Lenovo Announces the 25th Anniversary ThinkPad

Lenovo Announces the 25th Anniversary ThinkPad

25 years ago today, IBM released its first-ever ThinkPad, the ThinkPad 700C. And now, Lenovo is celebrating this anniversary with its ThinkPad Anniversary Edition 25, a throwback of sorts to the full-sized laptops that catapulted this brand to fame and fortune.

Lenovo is celebrating this anniversary at a special event near Tokyo, Japan, at the labs at which the first ThinkPad was designed. I was invited to attend the celebration—had, in fact, accepted the invitation and booked my travel—but as you may have noticed, I got rather sick while in Orlando for Ignite and ended up canceling on the eve of the trip. So I guess I’ll celebrate this anniversary remotely.

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Throwback 700c-style box (not included with Anniversary ThinkPad)

As you may know, I’ve been reviewing PCs, laptops in particular, since 2000, when I began a “laptop of the month” segment for what was then called Windows 2000 Magazine. Since that year, IBM’s—and then Lenovo’s—ThinkPad lineup has factored heavily into my coverage, and if there’s been one constant over these past 17 years from a PC hardware perspective, it is the unwavering and ongoing quality and value of ThinkPad.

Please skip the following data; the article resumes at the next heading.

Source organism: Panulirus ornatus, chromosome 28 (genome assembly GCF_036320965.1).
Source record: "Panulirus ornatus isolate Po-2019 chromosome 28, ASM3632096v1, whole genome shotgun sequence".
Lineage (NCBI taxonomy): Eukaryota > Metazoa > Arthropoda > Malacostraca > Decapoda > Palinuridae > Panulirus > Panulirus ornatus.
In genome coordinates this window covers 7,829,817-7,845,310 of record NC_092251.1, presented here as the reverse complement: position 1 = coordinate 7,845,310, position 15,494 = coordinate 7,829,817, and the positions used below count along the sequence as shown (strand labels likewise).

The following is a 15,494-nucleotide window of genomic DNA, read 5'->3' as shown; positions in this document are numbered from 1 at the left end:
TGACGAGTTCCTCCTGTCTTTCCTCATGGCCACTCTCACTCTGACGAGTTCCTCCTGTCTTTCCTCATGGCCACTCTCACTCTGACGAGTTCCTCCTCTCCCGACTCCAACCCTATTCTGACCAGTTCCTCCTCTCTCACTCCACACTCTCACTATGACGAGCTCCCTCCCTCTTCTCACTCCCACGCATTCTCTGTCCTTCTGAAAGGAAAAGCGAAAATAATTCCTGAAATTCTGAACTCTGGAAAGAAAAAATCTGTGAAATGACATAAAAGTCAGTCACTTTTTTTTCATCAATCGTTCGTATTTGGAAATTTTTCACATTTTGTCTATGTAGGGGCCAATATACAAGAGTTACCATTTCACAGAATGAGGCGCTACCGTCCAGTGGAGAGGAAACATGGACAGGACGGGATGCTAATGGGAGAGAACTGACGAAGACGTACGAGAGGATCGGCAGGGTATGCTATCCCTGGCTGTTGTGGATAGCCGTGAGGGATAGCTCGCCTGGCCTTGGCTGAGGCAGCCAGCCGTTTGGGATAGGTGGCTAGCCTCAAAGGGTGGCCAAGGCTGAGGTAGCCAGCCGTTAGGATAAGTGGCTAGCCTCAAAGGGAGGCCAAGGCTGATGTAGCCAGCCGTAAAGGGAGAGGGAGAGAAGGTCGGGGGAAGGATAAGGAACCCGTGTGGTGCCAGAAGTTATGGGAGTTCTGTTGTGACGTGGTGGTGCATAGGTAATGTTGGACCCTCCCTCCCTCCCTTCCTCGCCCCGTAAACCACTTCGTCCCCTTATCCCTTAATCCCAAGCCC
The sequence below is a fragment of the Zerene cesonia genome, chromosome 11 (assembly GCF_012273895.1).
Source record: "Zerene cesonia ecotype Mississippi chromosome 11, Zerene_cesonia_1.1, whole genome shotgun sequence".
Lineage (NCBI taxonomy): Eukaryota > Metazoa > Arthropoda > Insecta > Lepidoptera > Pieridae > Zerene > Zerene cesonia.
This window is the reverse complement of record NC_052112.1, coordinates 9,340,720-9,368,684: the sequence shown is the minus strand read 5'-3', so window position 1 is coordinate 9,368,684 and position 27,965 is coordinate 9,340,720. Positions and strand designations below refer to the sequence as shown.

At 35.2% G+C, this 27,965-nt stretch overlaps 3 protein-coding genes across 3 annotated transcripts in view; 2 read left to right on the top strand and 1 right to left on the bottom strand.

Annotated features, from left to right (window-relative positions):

ThinkPad chocolate! (Also not included with Anniversary ThinkPad)

During this time period, Lenovo has taken the “thin and light” mantra to new heights, first with its T-series ThinkPads, which eventually split into S (for slim) and non-S variants, and then with its X-series devices. In more recent years, Lenovo has championed the X1 Carbon—first, as a single Ultrabook model and then, even more recently, as a family of devices—as the pinnacle of its premium PC lineup.

So I’ve focused largely on the X1 Carbon series in nearly three years at Thurrott.com. But the ThinkPad Anniversary Edition 25 is no X1 Carbon. In fact, it’s based on the more traditional T470s laptop lineup. I reviewed its predecessor, the ThinkPad T460s, back in early 2016.

Internally and externally, we see some fairly standard components for a mainstream business-class laptop: It packs a 7th generation Intel Core i7-7500U processor, 16 GB of DDR4-2400 RAM, and 512 GB of NVMe-based SSD storage on the inside. Connectivity is provided by Intel dual-band Wireless-AC and Bluetooth 4.1.

The display is a Full HD 14-inch multi-touch unit, and there is no concession to the modern need for a bezel-less design. This is a pure laptop, with a full inch of unused real estate on either side of the keyboard, and about half an inch of bezel around the display.

The port selection is as excellent as you’d imagine: 3 (three!) full-sized USB 3.0 ports, one USB-C/Thunderbolt 3 port, a full-sized HDMI port, a full-sized gigabit Ethernet port, a combo mic/headphone jack, and, somewhat humorously, a 4-in-1 media card reader and a smart card reader. What, no VGA?

The ThinkPad Anniversary Edition 25 is a laptop, not an Ultrabook: It weighs 3.7 pounds and is almost 20 mm thick. Both of these numbers are about double the typical Ultrabook today.

So what differentiates the ThinkPad Anniversary Edition 25 from its more contemporary siblings? A number of things.